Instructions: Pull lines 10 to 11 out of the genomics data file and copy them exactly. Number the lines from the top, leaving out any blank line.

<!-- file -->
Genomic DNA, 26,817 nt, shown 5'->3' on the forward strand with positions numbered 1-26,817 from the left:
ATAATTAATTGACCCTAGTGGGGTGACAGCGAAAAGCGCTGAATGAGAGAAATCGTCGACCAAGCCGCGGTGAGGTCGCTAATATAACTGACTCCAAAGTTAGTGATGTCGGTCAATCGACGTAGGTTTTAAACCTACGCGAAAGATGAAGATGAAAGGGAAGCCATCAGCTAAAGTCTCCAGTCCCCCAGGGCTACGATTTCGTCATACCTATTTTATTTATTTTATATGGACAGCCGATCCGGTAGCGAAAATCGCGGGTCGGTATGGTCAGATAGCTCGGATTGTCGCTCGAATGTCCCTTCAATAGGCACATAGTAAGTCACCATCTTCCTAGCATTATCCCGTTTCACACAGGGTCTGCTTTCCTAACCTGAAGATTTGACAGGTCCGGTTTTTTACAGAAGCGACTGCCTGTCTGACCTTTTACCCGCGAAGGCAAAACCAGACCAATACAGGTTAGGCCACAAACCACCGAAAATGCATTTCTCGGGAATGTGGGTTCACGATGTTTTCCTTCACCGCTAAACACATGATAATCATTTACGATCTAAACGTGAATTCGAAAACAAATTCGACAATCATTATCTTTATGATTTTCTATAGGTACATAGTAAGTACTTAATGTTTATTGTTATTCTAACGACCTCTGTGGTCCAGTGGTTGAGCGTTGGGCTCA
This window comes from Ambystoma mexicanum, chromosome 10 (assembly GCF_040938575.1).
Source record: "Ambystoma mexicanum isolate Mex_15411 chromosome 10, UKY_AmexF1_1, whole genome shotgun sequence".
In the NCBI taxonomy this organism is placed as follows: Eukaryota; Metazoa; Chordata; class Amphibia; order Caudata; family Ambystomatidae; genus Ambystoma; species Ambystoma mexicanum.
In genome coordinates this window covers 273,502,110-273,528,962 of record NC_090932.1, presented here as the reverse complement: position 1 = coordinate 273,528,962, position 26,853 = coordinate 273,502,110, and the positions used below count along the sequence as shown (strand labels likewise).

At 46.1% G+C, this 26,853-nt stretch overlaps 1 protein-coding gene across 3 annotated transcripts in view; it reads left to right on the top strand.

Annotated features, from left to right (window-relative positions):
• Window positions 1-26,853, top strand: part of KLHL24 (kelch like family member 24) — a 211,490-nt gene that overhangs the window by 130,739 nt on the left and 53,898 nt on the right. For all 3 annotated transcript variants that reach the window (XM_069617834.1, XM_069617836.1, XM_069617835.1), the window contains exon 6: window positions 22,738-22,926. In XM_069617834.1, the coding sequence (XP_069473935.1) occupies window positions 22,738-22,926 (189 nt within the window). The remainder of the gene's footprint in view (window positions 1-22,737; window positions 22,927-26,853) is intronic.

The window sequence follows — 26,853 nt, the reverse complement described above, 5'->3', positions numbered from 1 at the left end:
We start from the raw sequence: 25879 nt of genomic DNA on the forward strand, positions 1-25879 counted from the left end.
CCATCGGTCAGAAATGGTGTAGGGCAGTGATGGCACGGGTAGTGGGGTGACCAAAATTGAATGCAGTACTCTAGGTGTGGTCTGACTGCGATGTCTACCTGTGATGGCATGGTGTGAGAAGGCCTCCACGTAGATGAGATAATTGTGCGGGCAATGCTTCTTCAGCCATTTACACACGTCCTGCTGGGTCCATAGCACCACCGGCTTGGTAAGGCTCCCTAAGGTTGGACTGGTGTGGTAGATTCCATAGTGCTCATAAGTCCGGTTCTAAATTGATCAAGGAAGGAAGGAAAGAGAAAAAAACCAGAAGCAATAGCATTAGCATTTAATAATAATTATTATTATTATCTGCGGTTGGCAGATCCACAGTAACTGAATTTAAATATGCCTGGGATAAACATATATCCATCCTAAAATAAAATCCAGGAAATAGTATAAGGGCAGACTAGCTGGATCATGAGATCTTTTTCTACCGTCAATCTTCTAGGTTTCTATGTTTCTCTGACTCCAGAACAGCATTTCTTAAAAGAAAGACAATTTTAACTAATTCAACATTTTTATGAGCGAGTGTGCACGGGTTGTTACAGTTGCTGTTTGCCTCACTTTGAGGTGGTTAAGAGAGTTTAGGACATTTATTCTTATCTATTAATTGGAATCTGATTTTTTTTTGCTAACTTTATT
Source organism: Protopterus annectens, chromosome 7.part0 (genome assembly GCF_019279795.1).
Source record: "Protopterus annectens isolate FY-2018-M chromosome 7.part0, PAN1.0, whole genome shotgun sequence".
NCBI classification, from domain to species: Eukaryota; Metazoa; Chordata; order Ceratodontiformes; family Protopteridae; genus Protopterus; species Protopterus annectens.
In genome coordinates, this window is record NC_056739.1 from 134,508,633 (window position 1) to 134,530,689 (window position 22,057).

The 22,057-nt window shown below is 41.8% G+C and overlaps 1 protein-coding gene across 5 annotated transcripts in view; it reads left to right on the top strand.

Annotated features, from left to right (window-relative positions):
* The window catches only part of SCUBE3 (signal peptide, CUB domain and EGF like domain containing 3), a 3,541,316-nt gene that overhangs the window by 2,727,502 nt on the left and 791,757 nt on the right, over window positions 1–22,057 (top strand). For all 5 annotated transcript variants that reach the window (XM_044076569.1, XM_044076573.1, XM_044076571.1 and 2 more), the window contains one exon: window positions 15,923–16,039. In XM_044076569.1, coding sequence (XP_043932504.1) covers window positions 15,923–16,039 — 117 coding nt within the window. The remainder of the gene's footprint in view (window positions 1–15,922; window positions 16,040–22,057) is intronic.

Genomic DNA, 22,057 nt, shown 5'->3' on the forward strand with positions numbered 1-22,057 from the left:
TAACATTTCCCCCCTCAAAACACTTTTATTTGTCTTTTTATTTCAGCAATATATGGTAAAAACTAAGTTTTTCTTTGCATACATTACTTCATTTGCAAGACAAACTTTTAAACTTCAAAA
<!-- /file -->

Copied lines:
The window sequence follows — 26,853 nt, the reverse complement described above, 5'->3', positions numbered from 1 at the left end:
We start from the raw sequence: 25879 nt of genomic DNA on the forward strand, positions 1-25879 counted from the left end.